An Only in New York Moment

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Rooftop view, Upper West Side. 1:30 AM. Photo: JH.

Wednesday, February 24, 2021. A nice day, yesterday in New York. Not much Sun but the temp in the 40s made everything milder and more snow melting almost totally in most places. The weatherman said we were going to have a few mild days and this was one of them.

Meanwhile JH has been checking out our archives looking for a possible re-run since now-runs, in New York anyways, aren’t running much these days, if you catch my drift. And, he found one, a Diary published on exactly the same date (2/23) nine years ago when I wrote about a brief appearance on an episode of “Gossip Girl.” 

I remember thinking at the time that for me it was a whole lotta much ado about … nada. Although it was very much an interesting New York experience; and everyone around it was a nice experience, too. I even had a line or two.


Here’s one of those lines …

And I was paid three thousand bucks to be there! The show, as you may know more than I, was enormously popular. And that single show has paid residuals (even to me!) every year ever since! The check is quarterly and it’s about 24 bucks each time (after deductions, of course). Not bad for the task of opening the mail. And in retrospect an amusing and wonderful memory. JH told me that when he discovered it, he cracked up. Made me laugh, too. Meanwhile back to the show …


Yesterday I got up at 5:30 a.m. I’d been invited to make an appearance on Gossip Girl for an episode that will air April 23rd. I was cast as DPC of New York Social Diary. I’m not a Gossip Girl aficionado because, among other reasons I rarely get a chance to turn on the TV. Secondly I’m sure not in their demographic. However, I know a lot of people – especially women, of all ages (and I’m not kidding), who wouldn’t miss it. I’ve heard this expressed unabashedly so many times by girls from 14 to 64.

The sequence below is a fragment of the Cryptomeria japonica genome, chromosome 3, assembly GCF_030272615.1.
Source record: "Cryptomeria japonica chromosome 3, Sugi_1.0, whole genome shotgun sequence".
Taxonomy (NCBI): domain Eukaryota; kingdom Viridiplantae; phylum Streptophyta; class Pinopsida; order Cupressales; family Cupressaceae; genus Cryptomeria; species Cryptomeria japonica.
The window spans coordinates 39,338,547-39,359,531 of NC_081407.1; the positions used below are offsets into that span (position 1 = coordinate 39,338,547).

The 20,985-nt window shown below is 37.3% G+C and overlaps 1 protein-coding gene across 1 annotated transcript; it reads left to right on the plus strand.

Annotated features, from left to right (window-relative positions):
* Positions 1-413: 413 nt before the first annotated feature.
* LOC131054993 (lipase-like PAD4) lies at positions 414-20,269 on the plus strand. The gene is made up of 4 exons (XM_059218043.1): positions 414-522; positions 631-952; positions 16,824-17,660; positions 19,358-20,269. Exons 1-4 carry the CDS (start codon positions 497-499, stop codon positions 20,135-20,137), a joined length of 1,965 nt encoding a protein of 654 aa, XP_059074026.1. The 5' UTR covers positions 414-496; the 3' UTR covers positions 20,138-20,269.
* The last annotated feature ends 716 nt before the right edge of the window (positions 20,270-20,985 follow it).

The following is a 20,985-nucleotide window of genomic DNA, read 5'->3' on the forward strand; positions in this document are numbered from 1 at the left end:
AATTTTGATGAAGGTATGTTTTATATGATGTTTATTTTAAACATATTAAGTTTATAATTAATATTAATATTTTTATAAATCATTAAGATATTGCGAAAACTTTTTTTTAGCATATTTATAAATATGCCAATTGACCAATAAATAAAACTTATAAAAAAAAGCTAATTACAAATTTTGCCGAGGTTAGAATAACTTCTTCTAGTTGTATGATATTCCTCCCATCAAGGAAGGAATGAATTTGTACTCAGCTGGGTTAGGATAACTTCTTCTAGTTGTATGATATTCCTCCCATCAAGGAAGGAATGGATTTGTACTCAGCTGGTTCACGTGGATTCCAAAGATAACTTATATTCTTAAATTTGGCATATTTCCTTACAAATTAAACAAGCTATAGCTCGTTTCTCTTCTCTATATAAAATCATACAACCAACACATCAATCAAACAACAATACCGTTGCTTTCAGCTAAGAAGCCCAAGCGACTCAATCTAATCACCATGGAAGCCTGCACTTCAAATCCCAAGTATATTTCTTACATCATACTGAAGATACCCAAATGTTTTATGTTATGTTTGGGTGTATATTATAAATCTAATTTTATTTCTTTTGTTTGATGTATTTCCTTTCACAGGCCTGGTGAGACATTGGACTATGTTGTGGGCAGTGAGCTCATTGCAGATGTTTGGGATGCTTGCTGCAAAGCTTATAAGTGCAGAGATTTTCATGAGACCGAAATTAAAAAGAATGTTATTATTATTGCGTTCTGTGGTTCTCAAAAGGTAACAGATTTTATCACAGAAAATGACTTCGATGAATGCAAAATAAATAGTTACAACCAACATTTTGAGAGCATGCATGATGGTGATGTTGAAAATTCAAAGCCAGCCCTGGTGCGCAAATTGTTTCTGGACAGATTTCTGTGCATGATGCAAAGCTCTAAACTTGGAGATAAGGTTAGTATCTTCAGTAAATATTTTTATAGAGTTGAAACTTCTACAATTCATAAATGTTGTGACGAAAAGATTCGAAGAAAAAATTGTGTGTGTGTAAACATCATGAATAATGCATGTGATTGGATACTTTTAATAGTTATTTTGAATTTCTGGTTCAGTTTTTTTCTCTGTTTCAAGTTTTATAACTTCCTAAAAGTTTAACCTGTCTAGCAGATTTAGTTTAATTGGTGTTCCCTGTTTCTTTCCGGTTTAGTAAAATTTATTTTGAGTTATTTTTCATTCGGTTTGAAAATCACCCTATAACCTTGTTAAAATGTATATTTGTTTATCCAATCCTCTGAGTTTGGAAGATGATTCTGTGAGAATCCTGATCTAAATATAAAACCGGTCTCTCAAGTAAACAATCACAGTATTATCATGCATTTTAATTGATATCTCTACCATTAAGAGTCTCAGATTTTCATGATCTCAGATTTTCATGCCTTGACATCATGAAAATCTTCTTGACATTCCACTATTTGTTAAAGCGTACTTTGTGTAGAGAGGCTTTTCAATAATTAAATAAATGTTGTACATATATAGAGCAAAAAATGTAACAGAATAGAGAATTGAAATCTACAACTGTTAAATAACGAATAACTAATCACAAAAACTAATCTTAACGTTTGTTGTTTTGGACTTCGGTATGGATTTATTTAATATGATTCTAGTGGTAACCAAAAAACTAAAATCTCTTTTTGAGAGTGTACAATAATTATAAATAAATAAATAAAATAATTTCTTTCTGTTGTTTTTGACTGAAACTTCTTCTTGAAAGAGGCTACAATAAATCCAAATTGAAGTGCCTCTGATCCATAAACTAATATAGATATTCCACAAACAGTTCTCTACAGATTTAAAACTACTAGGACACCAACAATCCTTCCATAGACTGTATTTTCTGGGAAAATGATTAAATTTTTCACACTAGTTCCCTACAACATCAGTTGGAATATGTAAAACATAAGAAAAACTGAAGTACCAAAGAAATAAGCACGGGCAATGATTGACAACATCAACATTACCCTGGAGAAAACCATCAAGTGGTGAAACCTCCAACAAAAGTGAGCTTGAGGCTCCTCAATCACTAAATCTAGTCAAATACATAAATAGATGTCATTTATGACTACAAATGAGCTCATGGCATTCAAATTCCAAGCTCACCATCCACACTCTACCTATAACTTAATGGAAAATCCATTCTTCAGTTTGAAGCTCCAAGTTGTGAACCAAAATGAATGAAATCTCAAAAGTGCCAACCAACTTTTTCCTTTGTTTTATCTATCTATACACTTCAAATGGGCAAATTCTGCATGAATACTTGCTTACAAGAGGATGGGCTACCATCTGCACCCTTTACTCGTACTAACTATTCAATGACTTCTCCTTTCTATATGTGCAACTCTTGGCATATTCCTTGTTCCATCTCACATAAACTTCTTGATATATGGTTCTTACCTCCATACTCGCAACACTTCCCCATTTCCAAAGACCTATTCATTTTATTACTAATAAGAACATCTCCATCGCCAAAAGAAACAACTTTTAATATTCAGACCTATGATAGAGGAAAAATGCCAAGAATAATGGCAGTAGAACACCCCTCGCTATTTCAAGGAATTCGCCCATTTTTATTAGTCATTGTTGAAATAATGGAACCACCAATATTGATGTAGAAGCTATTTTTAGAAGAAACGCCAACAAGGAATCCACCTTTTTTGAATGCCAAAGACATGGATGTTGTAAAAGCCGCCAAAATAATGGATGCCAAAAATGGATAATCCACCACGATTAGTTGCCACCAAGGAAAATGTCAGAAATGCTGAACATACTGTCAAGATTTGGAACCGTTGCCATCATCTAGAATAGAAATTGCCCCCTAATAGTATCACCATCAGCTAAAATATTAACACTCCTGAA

One friend of mine, whom you know, or have read here on these pages, confided to  me that it was her favorite show. She “can’t help it.” Makes me laugh just to recall her confession.


The Silvercup Studios in Long Island City — main entrance is the red canopy in the distance. The people on the street are heading to the main dining room for a buffet lunch with a wide and delicious menu.

So when they asked, how could I resist? Besides, of all my experiences in New York, I’d never gone over to Queens at the break of dawn to be in a TV show filmed at the Silvercup Bakery. It’s actually called Silvercup Studios now. But originally, for many years, it was the Silvercup Bakery with a big sign (still has a big sign) that you can see from all over Manhattan’s East Side.